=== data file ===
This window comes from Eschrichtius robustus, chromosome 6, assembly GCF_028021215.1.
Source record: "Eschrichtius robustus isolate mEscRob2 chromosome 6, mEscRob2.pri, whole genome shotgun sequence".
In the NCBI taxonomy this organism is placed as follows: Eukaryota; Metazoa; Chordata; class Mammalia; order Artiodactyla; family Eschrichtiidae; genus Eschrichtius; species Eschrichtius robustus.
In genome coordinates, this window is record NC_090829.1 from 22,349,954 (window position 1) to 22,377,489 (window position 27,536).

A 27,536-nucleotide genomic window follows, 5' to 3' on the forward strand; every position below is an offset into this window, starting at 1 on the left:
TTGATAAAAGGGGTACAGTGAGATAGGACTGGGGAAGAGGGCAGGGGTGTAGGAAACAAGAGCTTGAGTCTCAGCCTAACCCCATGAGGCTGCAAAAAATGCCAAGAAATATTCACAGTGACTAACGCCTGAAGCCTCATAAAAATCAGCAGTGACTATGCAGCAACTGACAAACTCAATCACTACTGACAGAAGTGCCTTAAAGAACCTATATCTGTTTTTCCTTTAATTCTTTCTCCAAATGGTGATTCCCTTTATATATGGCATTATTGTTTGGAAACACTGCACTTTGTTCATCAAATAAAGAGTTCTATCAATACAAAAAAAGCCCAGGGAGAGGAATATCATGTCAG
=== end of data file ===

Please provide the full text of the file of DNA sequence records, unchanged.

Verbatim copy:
This window comes from Eschrichtius robustus, chromosome 6, assembly GCF_028021215.1.
Source record: "Eschrichtius robustus isolate mEscRob2 chromosome 6, mEscRob2.pri, whole genome shotgun sequence".
In the NCBI taxonomy this organism is placed as follows: Eukaryota; Metazoa; Chordata; class Mammalia; order Artiodactyla; family Eschrichtiidae; genus Eschrichtius; species Eschrichtius robustus.
In genome coordinates, this window is record NC_090829.1 from 22,349,954 (window position 1) to 22,377,489 (window position 27,536).

A 27,536-nucleotide genomic window follows, 5' to 3' on the forward strand; every position below is an offset into this window, starting at 1 on the left:
TTGATAAAAGGGGTACAGTGAGATAGGACTGGGGAAGAGGGCAGGGGTGTAGGAAACAAGAGCTTGAGTCTCAGCCTAACCCCATGAGGCTGCAAAAAATGCCAAGAAATATTCACAGTGACTAACGCCTGAAGCCTCATAAAAATCAGCAGTGACTATGCAGCAACTGACAAACTCAATCACTACTGACAGAAGTGCCTTAAAGAACCTATATCTGTTTTTCCTTTAATTCTTTCTCCAAATGGTGATTCCCTTTATATATGGCATTATTGTTTGGAAACACTGCACTTTGTTCATCAAATAAAGAGTTCTATCAATACAAAAAAAGCCCAGGGAGAGGAATATCATGTCAG